- Collecting the eggs – Use a spoon or other similar instrument to collect and carry the eggs into the nursing enclosure safely. Be gentle because gecko eggs are notoriously sensitive, and you don’t want to crack them.
- Monitor and adjust environmental parameters – Have a thermometer and a hygrometer installed to keep an eye on the environmental parameters. Spray the eggs regularly to make sure that the humidity levels remain stable. Misting the incubation site every couple of days should do, but be precise about it. You don’t want to oversaturate the eggs with too much water.
- Let the waiting game begin – All you have to do now is wait. Leopard gecko eggs typically take 60 to 75 days to hatch, but the timeframe can vary between 38 and 90 days. This timespan can vary depending on environmental conditions like temperature and humidity. It’s important to assess and adjust these parameters properly during the eggs’ development.
Common Problems During Leopard Gecko Pregnancy and Laying
Unfortunately, leopard geckos can experience a variety of problems during their pregnancy, egg-laying behavior, or even egg development.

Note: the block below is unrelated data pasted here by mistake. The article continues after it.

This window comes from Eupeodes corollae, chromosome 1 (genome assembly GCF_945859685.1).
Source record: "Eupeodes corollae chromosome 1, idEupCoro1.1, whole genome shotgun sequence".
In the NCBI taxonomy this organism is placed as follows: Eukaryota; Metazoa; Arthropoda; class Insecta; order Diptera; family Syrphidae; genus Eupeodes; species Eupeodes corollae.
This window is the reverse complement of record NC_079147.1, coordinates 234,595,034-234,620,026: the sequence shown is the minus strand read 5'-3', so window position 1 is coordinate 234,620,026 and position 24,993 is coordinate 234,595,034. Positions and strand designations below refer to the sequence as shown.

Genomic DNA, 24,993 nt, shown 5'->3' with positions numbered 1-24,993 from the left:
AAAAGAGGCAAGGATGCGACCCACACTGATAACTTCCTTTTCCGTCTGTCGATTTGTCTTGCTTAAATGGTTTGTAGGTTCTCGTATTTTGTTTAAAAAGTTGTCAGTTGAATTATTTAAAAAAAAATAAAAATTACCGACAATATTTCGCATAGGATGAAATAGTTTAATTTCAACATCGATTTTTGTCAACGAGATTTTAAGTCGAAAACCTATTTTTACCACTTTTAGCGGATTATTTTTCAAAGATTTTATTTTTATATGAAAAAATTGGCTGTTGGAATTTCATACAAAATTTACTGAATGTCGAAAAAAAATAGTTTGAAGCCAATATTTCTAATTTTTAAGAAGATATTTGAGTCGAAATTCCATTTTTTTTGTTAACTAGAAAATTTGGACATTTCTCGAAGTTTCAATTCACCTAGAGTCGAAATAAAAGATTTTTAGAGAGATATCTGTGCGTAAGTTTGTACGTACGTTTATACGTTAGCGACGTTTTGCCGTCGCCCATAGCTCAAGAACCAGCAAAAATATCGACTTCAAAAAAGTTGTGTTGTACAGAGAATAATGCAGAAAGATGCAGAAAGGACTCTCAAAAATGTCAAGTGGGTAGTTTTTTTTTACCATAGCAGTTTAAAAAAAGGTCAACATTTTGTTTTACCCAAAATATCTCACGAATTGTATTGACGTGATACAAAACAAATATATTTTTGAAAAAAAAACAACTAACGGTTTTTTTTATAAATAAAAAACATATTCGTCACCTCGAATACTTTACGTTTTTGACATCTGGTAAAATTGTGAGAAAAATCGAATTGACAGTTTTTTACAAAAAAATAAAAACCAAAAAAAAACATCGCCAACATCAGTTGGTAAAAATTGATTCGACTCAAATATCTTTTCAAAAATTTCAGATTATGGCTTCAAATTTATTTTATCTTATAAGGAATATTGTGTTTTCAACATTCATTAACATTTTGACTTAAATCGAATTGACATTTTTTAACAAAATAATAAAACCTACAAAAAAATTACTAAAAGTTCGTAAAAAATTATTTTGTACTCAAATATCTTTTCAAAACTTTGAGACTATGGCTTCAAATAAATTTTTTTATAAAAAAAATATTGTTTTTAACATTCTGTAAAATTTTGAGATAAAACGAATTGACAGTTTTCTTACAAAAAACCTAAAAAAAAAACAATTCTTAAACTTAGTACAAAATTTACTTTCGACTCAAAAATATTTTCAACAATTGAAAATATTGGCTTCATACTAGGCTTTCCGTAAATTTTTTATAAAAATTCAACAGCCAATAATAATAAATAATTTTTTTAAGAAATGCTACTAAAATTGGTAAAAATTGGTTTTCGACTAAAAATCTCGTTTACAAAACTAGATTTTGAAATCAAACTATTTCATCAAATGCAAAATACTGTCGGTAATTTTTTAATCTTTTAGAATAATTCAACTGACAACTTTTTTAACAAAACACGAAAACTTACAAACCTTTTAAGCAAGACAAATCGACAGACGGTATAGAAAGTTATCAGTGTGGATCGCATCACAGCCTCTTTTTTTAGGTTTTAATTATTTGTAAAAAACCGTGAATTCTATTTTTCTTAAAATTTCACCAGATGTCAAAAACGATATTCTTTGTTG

- Egg-binding – Egg binding is the most common problem by far. This issue is the result of the female not being able to pass the eggs. This can be due to a deficient diet, especially calcium deficiency leading to weak muscles and improper egg development, or a small cloaca, which some geckos struggle with. Egg-binding can be fatal, so it’s best to contact your reptile vet to figure out the cause and the best solution available.
- Malformed or retained eggs – This is often the result of poor calcium intake, leading to a weak shell or the eggs spending too much in the oviduct. The result is the oviduct pressing against the eggshell and deforming it, making the egg unviable.
- Weak or deformed hatchling – This is usually the result of improper environmental parameters. Reptile eggs require specific environmental parameters to develop properly. If the temperature or humidity is subpar or fluctuates drastically, the eggs may not develop as they should, causing the hatchling to either die or experience life-threatening malformations.
- Infertile eggs – Not all eggs are fertile, which is a normal occurrence among leopard geckos. This can happen due to the female not having access to males or the males exhibiting poor sperm quality. To determine whether the eggs are fertile, I recommend the candling method (you hold the egg against a light source; if the egg is fertile, you will see the blood vessels or even the embryo in mid-development.) If the egg is infertile, dispose of it.
Leopard geckos are eager to breed in captivity, but you should be ready to manage them properly if you decide to keep the offspring.
I hope today’s article can help you in this sense.